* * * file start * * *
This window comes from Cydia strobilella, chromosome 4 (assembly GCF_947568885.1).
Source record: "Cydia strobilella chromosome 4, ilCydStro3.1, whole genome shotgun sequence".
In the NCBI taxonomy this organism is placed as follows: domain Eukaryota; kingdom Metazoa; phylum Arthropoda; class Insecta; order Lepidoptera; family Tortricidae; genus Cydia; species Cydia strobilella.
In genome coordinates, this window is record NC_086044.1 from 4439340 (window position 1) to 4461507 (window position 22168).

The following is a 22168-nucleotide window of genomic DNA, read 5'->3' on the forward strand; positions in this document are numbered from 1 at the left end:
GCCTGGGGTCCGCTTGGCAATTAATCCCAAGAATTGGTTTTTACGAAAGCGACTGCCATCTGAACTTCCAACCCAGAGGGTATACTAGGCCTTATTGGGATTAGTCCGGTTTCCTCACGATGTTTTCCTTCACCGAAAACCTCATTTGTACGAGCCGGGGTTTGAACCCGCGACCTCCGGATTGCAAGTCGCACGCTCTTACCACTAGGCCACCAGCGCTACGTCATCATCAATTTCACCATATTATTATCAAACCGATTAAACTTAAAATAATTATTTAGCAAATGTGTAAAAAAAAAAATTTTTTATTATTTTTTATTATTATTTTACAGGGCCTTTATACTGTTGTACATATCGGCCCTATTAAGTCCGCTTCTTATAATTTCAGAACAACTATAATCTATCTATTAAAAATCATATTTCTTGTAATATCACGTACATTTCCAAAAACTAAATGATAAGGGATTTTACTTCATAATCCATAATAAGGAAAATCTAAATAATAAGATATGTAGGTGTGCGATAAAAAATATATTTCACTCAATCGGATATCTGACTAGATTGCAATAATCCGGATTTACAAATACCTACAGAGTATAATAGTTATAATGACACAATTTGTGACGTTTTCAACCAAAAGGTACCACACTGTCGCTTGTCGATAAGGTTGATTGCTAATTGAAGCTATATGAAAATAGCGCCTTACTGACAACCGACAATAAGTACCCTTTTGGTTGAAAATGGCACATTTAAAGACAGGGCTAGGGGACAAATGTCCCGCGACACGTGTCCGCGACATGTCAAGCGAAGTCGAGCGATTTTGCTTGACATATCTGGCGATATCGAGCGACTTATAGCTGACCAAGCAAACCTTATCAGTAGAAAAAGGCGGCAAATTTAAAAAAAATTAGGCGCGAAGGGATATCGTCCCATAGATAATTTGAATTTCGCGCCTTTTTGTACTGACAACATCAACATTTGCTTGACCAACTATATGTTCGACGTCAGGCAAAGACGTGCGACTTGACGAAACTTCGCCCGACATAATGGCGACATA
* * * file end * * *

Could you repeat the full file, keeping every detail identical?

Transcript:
This window comes from Cydia strobilella, chromosome 4 (assembly GCF_947568885.1).
Source record: "Cydia strobilella chromosome 4, ilCydStro3.1, whole genome shotgun sequence".
In the NCBI taxonomy this organism is placed as follows: domain Eukaryota; kingdom Metazoa; phylum Arthropoda; class Insecta; order Lepidoptera; family Tortricidae; genus Cydia; species Cydia strobilella.
In genome coordinates, this window is record NC_086044.1 from 4439340 (window position 1) to 4461507 (window position 22168).

The following is a 22168-nucleotide window of genomic DNA, read 5'->3' on the forward strand; positions in this document are numbered from 1 at the left end:
GCCTGGGGTCCGCTTGGCAATTAATCCCAAGAATTGGTTTTTACGAAAGCGACTGCCATCTGAACTTCCAACCCAGAGGGTATACTAGGCCTTATTGGGATTAGTCCGGTTTCCTCACGATGTTTTCCTTCACCGAAAACCTCATTTGTACGAGCCGGGGTTTGAACCCGCGACCTCCGGATTGCAAGTCGCACGCTCTTACCACTAGGCCACCAGCGCTACGTCATCATCAATTTCACCATATTATTATCAAACCGATTAAACTTAAAATAATTATTTAGCAAATGTGTAAAAAAAAAAATTTTTTATTATTTTTTATTATTATTTTACAGGGCCTTTATACTGTTGTACATATCGGCCCTATTAAGTCCGCTTCTTATAATTTCAGAACAACTATAATCTATCTATTAAAAATCATATTTCTTGTAATATCACGTACATTTCCAAAAACTAAATGATAAGGGATTTTACTTCATAATCCATAATAAGGAAAATCTAAATAATAAGATATGTAGGTGTGCGATAAAAAATATATTTCACTCAATCGGATATCTGACTAGATTGCAATAATCCGGATTTACAAATACCTACAGAGTATAATAGTTATAATGACACAATTTGTGACGTTTTCAACCAAAAGGTACCACACTGTCGCTTGTCGATAAGGTTGATTGCTAATTGAAGCTATATGAAAATAGCGCCTTACTGACAACCGACAATAAGTACCCTTTTGGTTGAAAATGGCACATTTAAAGACAGGGCTAGGGGACAAATGTCCCGCGACACGTGTCCGCGACATGTCAAGCGAAGTCGAGCGATTTTGCTTGACATATCTGGCGATATCGAGCGACTTATAGCTGACCAAGCAAACCTTATCAGTAGAAAAAGGCGGCAAATTTAAAAAAAATTAGGCGCGAAGGGATATCGTCCCATAGATAATTTGAATTTCGCGCCTTTTTGTACTGACAACATCAACATTTGCTTGACCAACTATATGTTCGACGTCAGGCAAAGACGTGCGACTTGACGAAACTTCGCCCGACATAATGGCGACATA